Wednesday, February 1, 2023

Austin Belzer of Austin B Media is interviewing every on from Slamdance (and someone from Sundance) Part 3 MASOCT, CISCO KID, SWEETHEART DEAL and from Sundance MURDER IN BIGHORN

 Austin Belzer of Austin B Media is still at it. He's still cranking out interviews from Slamdance (and Sundance)


For more from Austin go to his regular home at Austin B Media

Let It Be Morning (2022) Opens Friday

Eran Kolirin's new film LET IT BE MORNING is a gut punch of a movie. The turns in the film left me exhausted.

The film is the story of Sami a Palestinian born Israeli who returns home for a wedding.  On his way out of town he finds that the town has suddenly been cut off from the rest of the world due to a blockade. The Israelis are not letting anyone out and are not being clear as to why. As he struggles to get out Sami also has to contend with the life and family he left behind.

A beautifully made film, LET IT BE MORNING moved me. Despite nominally being about a situation I know little about, I was moved by Sami’s plight. I could relate a bit too well to the situation of being a person who has compartmentalized his life and can’t deal with things bleeding over. As a person who is finding the boxes of his life breaking apart I saw bits of my life up there.

At the same time as we are getting the personal we are also getting the political story of a town cut off from the outside world on a whim. As the film makes clear the whole situation is crazy…and heartbreaking, as we see several times in the film.

And you will forgive me for not going into greater detail as to what happens, but much of the film's power is found in taking the ride. I liked not knowing how Sami was going to react or knowing what turns the blockade was going to take. If you are smart you will simply go in as blind as possible and let events move you as an unexpected earthquake would.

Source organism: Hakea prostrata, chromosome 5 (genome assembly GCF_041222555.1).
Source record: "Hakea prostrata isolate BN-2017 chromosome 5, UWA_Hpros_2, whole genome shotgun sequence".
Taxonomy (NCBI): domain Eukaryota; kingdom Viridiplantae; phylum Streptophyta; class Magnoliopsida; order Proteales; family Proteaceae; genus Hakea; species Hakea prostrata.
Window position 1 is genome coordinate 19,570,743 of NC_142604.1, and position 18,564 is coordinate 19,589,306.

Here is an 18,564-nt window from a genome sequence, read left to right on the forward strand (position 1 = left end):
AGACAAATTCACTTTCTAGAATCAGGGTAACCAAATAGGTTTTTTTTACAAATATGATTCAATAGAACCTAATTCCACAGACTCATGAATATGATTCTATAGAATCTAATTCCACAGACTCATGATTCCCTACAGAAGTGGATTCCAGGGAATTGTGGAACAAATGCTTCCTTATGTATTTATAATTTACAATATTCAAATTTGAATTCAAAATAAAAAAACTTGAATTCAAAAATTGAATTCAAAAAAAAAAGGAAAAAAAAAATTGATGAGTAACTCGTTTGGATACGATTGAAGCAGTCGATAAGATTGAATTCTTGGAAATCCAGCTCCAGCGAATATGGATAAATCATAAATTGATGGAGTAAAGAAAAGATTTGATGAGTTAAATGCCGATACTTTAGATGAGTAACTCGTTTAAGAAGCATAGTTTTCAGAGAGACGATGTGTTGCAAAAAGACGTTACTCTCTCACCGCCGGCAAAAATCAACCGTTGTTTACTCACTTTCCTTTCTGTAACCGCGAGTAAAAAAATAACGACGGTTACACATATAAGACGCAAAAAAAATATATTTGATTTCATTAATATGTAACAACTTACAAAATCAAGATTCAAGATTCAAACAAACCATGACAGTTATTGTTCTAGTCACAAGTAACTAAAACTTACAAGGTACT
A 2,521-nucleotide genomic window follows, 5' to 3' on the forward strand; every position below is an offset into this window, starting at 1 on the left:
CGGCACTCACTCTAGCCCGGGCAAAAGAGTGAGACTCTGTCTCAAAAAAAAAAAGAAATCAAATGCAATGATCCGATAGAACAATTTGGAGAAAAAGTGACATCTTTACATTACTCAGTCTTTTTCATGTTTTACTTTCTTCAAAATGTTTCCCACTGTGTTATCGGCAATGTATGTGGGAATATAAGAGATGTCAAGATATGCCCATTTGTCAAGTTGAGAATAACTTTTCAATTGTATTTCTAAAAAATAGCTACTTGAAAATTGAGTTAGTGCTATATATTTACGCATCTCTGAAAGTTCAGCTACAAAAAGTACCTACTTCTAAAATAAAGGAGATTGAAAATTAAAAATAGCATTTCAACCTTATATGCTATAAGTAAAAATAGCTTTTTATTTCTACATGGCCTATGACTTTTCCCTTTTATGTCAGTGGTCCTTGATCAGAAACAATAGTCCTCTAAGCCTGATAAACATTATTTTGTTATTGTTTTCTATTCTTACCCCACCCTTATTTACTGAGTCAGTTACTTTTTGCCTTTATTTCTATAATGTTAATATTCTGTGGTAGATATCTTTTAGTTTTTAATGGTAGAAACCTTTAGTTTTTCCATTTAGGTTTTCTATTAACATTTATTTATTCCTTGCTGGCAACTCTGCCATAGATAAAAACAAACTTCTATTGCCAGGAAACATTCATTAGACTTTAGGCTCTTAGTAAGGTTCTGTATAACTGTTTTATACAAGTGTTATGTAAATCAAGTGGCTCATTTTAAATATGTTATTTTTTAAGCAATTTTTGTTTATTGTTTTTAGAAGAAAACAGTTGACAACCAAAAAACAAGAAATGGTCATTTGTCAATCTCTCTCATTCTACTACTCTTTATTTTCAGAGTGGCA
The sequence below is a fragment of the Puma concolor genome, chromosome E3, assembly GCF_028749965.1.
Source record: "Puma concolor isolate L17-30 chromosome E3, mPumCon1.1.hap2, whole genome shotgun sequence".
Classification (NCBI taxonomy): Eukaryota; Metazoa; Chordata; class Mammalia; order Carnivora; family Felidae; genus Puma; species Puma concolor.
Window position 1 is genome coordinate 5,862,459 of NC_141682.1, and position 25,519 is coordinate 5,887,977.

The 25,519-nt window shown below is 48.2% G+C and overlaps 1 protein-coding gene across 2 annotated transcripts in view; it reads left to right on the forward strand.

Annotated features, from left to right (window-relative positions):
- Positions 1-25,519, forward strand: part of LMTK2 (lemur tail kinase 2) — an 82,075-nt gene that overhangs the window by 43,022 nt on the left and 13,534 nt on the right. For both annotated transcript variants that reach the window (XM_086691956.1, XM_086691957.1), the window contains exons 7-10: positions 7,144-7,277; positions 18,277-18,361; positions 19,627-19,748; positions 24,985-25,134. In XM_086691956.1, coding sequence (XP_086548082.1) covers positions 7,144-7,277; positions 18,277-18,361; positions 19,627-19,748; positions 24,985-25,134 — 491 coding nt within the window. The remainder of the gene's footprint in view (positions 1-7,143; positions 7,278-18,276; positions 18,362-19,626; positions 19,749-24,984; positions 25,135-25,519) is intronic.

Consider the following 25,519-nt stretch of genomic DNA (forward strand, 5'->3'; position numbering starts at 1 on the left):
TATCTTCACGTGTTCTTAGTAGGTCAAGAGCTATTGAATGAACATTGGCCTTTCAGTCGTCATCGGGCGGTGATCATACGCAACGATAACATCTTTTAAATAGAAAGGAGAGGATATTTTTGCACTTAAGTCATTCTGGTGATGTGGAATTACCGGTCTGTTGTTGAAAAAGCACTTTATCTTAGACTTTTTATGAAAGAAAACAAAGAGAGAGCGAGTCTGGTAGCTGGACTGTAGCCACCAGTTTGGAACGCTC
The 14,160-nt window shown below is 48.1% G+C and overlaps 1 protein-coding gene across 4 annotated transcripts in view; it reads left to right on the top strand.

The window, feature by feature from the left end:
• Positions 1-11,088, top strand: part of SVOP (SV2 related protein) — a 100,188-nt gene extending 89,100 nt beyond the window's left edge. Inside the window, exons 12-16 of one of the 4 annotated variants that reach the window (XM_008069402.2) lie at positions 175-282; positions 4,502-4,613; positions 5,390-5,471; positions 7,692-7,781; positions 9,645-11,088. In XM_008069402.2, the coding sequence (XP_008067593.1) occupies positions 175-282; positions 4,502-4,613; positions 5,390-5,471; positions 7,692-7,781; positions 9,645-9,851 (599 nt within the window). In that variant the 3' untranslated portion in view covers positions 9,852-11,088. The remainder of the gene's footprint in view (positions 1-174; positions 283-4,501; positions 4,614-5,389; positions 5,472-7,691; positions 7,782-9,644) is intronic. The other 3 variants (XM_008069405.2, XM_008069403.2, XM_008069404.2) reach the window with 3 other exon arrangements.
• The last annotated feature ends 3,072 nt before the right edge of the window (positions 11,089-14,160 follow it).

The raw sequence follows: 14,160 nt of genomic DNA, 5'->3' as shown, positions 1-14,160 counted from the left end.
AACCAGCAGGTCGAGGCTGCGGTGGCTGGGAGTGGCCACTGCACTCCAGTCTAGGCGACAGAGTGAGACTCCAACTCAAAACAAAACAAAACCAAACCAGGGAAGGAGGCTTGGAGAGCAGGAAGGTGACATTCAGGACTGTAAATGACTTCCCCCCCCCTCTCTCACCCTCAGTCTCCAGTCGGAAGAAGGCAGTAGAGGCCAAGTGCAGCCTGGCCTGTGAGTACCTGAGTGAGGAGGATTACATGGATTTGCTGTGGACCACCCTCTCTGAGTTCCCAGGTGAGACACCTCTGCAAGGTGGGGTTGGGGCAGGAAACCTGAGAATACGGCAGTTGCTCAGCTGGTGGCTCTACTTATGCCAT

This is a gem and is recommended.

LET IT BE MORNING opens Friday at the Quad in New York and in LA at the Laemmle Royal

Tuesday, January 31, 2023

The Grand Bolero (2022)

Gabriele Fabbro has made his first feature film and the film world should be shaking in its boots. What will he do for an encore? Looking more like a film from the great Italian filmmakers from the 1960's or 70's Fabbro has fashioned a Gothic chamber piece that is firing on all cylinders from the first frame to the last.

The plot is simple. A young mute woman gets a job at a church in order to ride out the lockdown and learn how to restore organs. Her teacher, a cranky middle-aged woman wants no part of it, but her boss insists.  When the young woman is discovered to have great musical talent, her boss begins to melt and then things get messy....